Mumbo Jumbo: Programmatic advertising

Nic HodgesProgrammatic. There are few buzzwords that have been thrown around with as much enthusiasm over the past few years. And there’s a good reason – programmatic advertising has arguably changed the face of digital media buying more than any other technology. But how exactly does programmatic work, what impact is it really having, and is a programmatic robot going to steal your job? Nic Hodges explains. Read more »

Australian media passes its big test

Tim BurrowesOverall, Australia’s media outlets did themselves proud in one of their most challenging days, argues Mumbrella’s Tim Burrowes   

In its 58 years, there will have been few days as tough for the Seven Network as yesterday.

Thrown into live programming moments after the Sydney siege began opposite its Martin Place studios, the network’s team barely put a foot wrong in the rolling coverage which as I write has now been going for 24 hours. Even after having to evacuate its newsroom, Seven kept it together.

The first test came just 60 seconds into that broadcast. Read more »

Q&A: how the Sydney siege was reported by the public and news professionals

julie posetti Australian media academic Julie Posetti watched the coverage of the tragic Sydney siege break on Twitter late at night from Paris, where she is on secondment from the University of Wollongong as a Research Fellow with the World Association of News Publishers and the World Editors Forum. Here she discusses the way the drama was reported in a cross-posting from The Conversation.

1. How did you follow the drama as it developed? Read more »

The un-negotiated contract: Why the fight for access to data and information has never mattered more


The media model has been rewritten in the past decade, but Chris Stephenson asks should the industry do more to make sure the consumer is on board with it.

At some point in the last decade a long-established contract between people, media and brands fundamentally changed. What is gradually and incrementally replacing it is an un-negotiated contract – in which information is the new currency, insights and utility are the new value, and the fight for the control of data -whether you realise it or not – is one in which you are already engaged.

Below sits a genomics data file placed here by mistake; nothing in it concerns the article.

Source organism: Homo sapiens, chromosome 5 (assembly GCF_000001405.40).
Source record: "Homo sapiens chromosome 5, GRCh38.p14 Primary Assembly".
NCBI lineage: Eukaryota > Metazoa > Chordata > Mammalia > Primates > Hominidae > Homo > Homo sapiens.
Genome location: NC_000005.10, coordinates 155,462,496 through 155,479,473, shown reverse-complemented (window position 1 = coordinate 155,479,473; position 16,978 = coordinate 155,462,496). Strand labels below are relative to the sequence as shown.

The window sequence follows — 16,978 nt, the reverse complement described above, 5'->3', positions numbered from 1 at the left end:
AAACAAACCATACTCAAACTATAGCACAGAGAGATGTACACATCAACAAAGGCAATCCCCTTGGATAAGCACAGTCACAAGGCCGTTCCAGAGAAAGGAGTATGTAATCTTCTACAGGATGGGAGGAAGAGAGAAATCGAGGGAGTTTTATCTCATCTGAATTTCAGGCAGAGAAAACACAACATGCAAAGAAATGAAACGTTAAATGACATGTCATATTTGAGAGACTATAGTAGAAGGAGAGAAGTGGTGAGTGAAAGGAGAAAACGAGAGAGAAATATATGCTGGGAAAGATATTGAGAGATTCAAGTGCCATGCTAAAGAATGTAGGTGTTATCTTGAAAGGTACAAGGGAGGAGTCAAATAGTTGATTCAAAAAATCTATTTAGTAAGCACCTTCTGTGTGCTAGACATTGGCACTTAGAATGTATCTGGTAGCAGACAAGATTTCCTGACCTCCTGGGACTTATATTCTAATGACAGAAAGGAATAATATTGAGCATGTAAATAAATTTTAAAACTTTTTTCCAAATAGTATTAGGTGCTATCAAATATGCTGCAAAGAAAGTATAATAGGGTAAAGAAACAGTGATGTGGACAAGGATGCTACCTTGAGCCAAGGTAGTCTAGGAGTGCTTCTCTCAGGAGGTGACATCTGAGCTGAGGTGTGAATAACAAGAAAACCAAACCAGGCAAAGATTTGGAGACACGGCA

Read more »

The ad industry need to embrace its incompetence to get better

eaon pritchard red jelly planner stragetyIn this guest post Eaon Pritchard examines the phenomenon of incompetent people not realising how bad at something they are, and applies it to advertising.

You may be familiar with the case of one McArthur Wheeler. Wheeler was a man who, in 1995, proceeded to rob two banks in Pittsburg, in broad daylight, using no other method to avoid detection other than covering his face with lemon juice.

As lemon juice is usable as invisible ink, Wheeler was certain that it would render his own face invisible, and therefore prevent his face from being recorded by the surveillance cameras. Read more »

Australia eyes missing billions with very own ‘Google tax’

Anthony TingAfter the Australian Tax Office yesterday announced it was investigating several multinationals for tax minimisation Antony Ting examines what a ‘Google tax’ would mean for Australia in this cross-posting from The Conversation.  

Joe Hockey has hinted he may introduce a “Google tax” as a new weapon to tackle profit shifting by multinational enterprises. The Treasurer’s suggestion is not only political as a counter to aggressive tax avoidance by multinationals, but also suggests the government may not have full confidence in a successful outcome of the G20/OECD work on base erosion profit shifting (BEPS). Read more »